Bob works at 6th and Morrison, across from Pioneer Square. He heard about Street Roots from his friend Barry, who encouraged him to resurface from his apartment and work for a good cause. At first, he was reluctant: “The first week, I said, ‘This isn’t my job, sitting on the corner, you know?’ Finally, I got to where I am now and everything just picked right up!”

Bob was originally situated on 6th and Alder, but migrated to his current location to be in the center of the downtown Portland rush.

“I just love talking to people and meeting them. I make a living out of it.”

It is clear from being around Bob that he thrives in his current location, where he works Monday to Saturday from morning to 2 p.m. Instead of soliciting customers, he contentedly waits for them to approach him.

“I don’t say, ‘Would you like to buy a Street Roots?’ They know the name. They all love me, and I’ve got a lot of customers.”

Bob was born in Aberdeen, Wash., and moved to Tillamook in 1953 to work various handyman jobs. He learned about jobs by word of mouth, and eagerly accepted any work he could find. Bob mentions plumbing and truck driving as two such jobs, though his experience as a sawmill worker seems to have made a lasting impression on him. He recounts the story of a scar on his right hand, a white line that runs from the back of his hand to his forearm:

“I was taking lumber off of the carriage, and the guy didn’t know if he had the log stuck on or not — to hold the log on the carriage — and he pressed it, and when he did I jerked my hand back. It went in the leather glove, just below the band, and when it did, it jerked the glove right off, and I just threw my hand under my arm, went to the office and they rushed me to the hospital. When I got to the hospital, they said, ‘What happened?’ I said, ‘I don’t know if I lost my finger or not.’ I came back after I got out of the hospital, my hand was all wrapped up, I didn’t lose any of my fingers, and two months later I was back on the same job.”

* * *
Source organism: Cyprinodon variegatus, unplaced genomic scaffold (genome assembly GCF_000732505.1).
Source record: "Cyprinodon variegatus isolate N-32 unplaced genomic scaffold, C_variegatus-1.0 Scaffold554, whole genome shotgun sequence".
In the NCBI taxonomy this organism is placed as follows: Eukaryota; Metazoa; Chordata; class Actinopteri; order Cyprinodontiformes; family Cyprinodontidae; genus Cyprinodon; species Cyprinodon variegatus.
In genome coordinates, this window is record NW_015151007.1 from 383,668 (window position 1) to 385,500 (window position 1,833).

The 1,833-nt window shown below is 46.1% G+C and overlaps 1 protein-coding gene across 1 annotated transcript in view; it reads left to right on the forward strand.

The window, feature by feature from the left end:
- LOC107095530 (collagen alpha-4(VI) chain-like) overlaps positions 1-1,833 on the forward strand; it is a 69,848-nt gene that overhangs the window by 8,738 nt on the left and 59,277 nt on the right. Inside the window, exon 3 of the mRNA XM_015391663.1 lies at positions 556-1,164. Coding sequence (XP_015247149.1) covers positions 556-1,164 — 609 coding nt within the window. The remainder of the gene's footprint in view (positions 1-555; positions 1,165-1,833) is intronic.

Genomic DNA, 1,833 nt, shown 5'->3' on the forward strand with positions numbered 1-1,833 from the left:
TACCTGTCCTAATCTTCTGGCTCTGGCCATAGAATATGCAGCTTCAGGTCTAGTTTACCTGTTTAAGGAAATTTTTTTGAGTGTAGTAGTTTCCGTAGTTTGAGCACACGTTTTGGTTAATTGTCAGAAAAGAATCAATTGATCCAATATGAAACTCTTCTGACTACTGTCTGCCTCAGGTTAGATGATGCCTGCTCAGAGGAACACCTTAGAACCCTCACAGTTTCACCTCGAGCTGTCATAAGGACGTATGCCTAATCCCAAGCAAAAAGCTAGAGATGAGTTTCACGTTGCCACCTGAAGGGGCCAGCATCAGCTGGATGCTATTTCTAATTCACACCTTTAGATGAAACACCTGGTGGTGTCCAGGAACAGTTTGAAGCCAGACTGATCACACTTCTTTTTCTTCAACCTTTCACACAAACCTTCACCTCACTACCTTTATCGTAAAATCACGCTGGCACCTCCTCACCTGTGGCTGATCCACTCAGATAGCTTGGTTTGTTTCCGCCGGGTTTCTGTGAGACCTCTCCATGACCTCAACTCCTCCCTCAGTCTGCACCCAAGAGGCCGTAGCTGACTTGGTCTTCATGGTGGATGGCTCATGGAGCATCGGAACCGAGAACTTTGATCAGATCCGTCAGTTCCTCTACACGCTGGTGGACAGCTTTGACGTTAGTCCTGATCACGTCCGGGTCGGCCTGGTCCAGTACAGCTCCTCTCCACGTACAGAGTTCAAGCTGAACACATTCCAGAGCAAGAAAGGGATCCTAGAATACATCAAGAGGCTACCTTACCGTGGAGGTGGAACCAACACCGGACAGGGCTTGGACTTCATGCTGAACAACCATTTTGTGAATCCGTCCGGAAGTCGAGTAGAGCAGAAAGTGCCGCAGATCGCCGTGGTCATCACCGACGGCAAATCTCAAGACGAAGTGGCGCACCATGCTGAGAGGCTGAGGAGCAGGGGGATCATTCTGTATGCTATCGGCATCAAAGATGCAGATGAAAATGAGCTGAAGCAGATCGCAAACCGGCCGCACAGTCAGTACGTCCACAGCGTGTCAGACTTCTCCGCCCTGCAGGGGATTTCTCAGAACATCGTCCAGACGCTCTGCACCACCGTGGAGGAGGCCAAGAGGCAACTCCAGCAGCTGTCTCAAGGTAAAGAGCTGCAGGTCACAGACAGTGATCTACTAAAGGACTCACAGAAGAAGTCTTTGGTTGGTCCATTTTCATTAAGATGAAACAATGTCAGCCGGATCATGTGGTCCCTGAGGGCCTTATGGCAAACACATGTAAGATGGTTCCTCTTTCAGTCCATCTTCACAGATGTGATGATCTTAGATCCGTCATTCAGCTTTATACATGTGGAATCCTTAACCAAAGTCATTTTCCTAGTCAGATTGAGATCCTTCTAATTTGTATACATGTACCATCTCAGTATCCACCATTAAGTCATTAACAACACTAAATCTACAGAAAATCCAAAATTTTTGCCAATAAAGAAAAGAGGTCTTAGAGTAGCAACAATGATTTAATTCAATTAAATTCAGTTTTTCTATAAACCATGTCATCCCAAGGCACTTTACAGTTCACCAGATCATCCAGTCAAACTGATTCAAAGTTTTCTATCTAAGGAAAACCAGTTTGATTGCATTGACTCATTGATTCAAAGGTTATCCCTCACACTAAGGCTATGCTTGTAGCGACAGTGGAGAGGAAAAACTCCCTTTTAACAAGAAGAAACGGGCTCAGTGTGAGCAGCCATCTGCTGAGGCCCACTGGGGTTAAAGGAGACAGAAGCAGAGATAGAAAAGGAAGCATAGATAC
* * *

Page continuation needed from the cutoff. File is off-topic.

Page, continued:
A girl with dyed-blue hair stops at the crosswalk amidst the swarm of Saturday afternoon pedestrians and casts an affectionate smile in Bob’s direction. “Hi!” she says exuberantly. Bob responds with the cheerful smile and greeting he is known for.

Bob made a living by staying productive and learning quickly and is fortunate to have never experienced homelessness. He is presently retired. When I ask about his health, he mentions his struggles with epilepsy, which he was diagnosed with in the 1950s and treats with medication, as well as back and heart problems. Bob’s back was operated on a few years ago, and he received pacemaker surgery on his heart in 2000. Bob is, however, a strong survivor, and approaches his disability with the same steadfast spirit and positive attitude that graced the conclusion of his story about the sawmill injury.

“When I was diagnosed with my heart trouble, I said, well, I gotta live with it! No use being a couch potato.”

Bob credits his job as a vendor for the improvement of his health, as it gives him “something to look forward to.” He mentions how his daughter remarked, “Daddy, you’re looking better!” when he started selling Street Roots. Bob’s daughter is 30 and lives in Beaverton, and his two sons are making constructive efforts to recover from tumultuous life events. One of his sons visits him every day to talk, and the other recently entered into a program at the Union Gospel Mission.

Bob celebrates his love for vending by reminding people that Street Roots addresses not only homelessness, but important municipal events and news as well. His comfort, integrity and enthusiasm are a refreshing anodyne to the occasional commotion of downtown Portland, and worth seeing for oneself.

Vendor Ted Jack reels one in…

Vendor Ted Jack on Saturday on the Eastbank Esplanade.